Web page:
Food insecurity is a well-recognized and understood concept, yet the idea of water insecurity, especially in high-income countries, is not often considered. Because water insecurity has not been the focus of much research attention, we know little about its impact upon health and well-being. Recently developed approaches to measure water insecurity are now making the study of this phenomenon possible. In an article published in the May 2022 issue of The Journal of Nutrition, Rosinger reports on a study conducted using NHANES data to estimate water avoidance.
Data from over 32,000 adults in the 2005-2018 NHANES data set were used to measure: 1) total water intake, 2) the sum of tap and bottled water (plain), 3) tap, and 4) bottled water. Those data were used to calculate the percentage of individuals that do not consume tap water and only consume bottled water. The relationships between tap water avoidance and plain water intake or sugar-sweetened beverage consumption were determined. Receiver operating characteristics (ROC) curves were used to test the predictive accuracy of the observations.
The increase in plain water consumption in these data was driven by an increase in bottled water intake. More than a third of people only consumed bottled water, and more than half did not drink tap water on a routine basis. Those who avoided tap water or plain water consumed more bottled water and sugar-sweetened beverages. These data led Rosinger to conclude that water intake variables present in dietary recalls can be used to predict tap water avoidance, which is an indicator of water insecurity and public concerns about tap water.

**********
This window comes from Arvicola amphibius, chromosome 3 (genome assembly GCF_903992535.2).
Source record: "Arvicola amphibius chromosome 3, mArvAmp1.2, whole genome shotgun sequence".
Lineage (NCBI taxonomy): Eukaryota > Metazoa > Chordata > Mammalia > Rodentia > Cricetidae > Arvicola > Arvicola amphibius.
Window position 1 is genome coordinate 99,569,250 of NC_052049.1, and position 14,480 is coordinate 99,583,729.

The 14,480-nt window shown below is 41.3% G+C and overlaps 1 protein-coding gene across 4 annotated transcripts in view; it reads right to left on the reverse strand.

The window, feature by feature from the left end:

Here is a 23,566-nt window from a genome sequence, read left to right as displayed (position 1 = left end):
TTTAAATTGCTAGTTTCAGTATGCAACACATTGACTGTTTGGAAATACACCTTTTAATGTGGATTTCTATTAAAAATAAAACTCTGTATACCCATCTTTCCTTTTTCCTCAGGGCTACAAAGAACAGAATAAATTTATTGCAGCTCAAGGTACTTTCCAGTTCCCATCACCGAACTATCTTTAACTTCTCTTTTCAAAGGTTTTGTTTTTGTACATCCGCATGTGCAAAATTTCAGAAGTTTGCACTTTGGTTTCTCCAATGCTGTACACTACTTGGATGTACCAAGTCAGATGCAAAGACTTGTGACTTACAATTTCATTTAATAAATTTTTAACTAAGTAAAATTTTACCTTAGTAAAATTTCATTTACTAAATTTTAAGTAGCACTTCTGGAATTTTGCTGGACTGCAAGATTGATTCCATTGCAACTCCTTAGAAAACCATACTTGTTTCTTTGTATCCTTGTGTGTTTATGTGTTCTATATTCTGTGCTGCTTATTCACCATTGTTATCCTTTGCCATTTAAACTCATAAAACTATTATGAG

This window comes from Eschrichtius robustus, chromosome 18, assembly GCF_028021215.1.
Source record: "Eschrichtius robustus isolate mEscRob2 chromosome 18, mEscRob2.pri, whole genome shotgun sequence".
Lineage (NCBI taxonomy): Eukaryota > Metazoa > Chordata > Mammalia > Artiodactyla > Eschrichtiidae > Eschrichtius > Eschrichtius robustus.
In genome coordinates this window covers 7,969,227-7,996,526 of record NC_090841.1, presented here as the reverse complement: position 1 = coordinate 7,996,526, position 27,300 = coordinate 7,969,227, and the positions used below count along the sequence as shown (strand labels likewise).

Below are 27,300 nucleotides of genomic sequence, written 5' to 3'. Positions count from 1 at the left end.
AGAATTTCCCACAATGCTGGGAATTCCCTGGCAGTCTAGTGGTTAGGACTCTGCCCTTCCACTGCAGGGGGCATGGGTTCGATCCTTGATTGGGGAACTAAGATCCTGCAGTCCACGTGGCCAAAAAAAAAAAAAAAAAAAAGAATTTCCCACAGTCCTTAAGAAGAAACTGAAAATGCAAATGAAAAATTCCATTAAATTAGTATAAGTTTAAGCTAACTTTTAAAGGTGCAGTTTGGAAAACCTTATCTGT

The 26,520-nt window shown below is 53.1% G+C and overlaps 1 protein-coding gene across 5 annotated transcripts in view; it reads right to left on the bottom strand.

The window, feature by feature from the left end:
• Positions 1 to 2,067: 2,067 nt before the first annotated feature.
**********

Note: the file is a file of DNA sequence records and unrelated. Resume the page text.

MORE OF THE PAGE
In an editorial, Young and Miller, discuss how water security is not an apparent issue in the U.S. when observations are made for the entire country. However, when data are disaggregated, there are large disparities across regions of the U.S., and among race and income levels. They concur it is possible to use proxy indicators to estimate tap water avoidance and water insecurity, and the observation that avoiding tap water is associated with sugar-sweetened beverages has significant health implications. They suggest more work around the issue of water insecurity is needed if we are to appreciate its impact on health and well-being.
Asher Y Rosinger, Using Water Intake Dietary Recall Data to Provide a Window into US Water Insecurity, The Journal of Nutrition, Volume 152, Issue 5, May 2022, Pages 1263–1273, https://doi.org/10.1093/jn/nxac017.
Sera L Young, Joshua D Miller, Water Insecurity in the United States: Quantifying an Invisible Crisis, The Journal of Nutrition, Volume 152, Issue 5, May 2022, Pages 1183–1184, https://doi.org/10.1093/jn/nxac048.
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